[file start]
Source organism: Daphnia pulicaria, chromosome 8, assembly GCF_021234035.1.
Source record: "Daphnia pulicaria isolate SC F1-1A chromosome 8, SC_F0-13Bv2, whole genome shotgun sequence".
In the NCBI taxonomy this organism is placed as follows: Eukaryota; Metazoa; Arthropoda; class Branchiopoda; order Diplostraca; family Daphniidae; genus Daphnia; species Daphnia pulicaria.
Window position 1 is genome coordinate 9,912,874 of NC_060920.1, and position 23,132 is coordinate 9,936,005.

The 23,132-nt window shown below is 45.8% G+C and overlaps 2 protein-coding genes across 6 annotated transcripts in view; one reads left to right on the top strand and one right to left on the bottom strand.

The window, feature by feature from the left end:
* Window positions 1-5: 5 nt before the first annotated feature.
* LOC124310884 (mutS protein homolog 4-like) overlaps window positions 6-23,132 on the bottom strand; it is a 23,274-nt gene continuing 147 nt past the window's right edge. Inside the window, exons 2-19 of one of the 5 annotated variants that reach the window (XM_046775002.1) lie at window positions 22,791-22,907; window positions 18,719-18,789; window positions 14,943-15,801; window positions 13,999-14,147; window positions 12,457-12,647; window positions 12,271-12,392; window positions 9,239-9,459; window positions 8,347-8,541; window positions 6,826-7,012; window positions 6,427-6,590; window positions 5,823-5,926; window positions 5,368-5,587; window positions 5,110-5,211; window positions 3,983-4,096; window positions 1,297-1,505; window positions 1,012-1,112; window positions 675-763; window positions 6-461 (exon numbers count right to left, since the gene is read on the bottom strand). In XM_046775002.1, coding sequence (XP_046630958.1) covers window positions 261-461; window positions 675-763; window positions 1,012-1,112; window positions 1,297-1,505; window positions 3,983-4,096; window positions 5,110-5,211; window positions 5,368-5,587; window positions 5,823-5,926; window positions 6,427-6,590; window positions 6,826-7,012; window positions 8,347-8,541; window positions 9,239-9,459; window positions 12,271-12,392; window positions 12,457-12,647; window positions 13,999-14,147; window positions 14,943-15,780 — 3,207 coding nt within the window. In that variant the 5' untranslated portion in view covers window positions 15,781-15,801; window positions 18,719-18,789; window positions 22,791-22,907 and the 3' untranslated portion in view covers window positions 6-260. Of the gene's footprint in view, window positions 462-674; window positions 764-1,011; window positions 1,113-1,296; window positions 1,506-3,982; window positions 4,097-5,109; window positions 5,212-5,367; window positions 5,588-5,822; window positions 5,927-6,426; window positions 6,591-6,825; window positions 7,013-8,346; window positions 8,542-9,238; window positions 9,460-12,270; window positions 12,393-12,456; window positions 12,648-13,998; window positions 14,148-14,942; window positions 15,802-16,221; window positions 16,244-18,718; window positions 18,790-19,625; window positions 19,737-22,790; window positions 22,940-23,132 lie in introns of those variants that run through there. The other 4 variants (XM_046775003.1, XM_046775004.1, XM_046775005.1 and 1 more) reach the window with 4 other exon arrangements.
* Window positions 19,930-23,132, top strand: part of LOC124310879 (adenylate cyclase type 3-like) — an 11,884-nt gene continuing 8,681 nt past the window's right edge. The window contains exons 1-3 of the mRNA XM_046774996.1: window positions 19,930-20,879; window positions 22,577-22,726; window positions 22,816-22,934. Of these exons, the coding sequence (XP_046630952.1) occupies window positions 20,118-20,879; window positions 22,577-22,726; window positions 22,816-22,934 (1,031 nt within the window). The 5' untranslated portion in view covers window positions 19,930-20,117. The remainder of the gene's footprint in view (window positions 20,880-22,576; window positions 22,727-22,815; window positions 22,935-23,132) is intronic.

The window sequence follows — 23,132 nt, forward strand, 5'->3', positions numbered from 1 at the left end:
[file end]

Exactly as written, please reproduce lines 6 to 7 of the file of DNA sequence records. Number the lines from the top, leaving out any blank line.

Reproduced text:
The window, feature by feature from the left end:
* Window positions 1-5: 5 nt before the first annotated feature.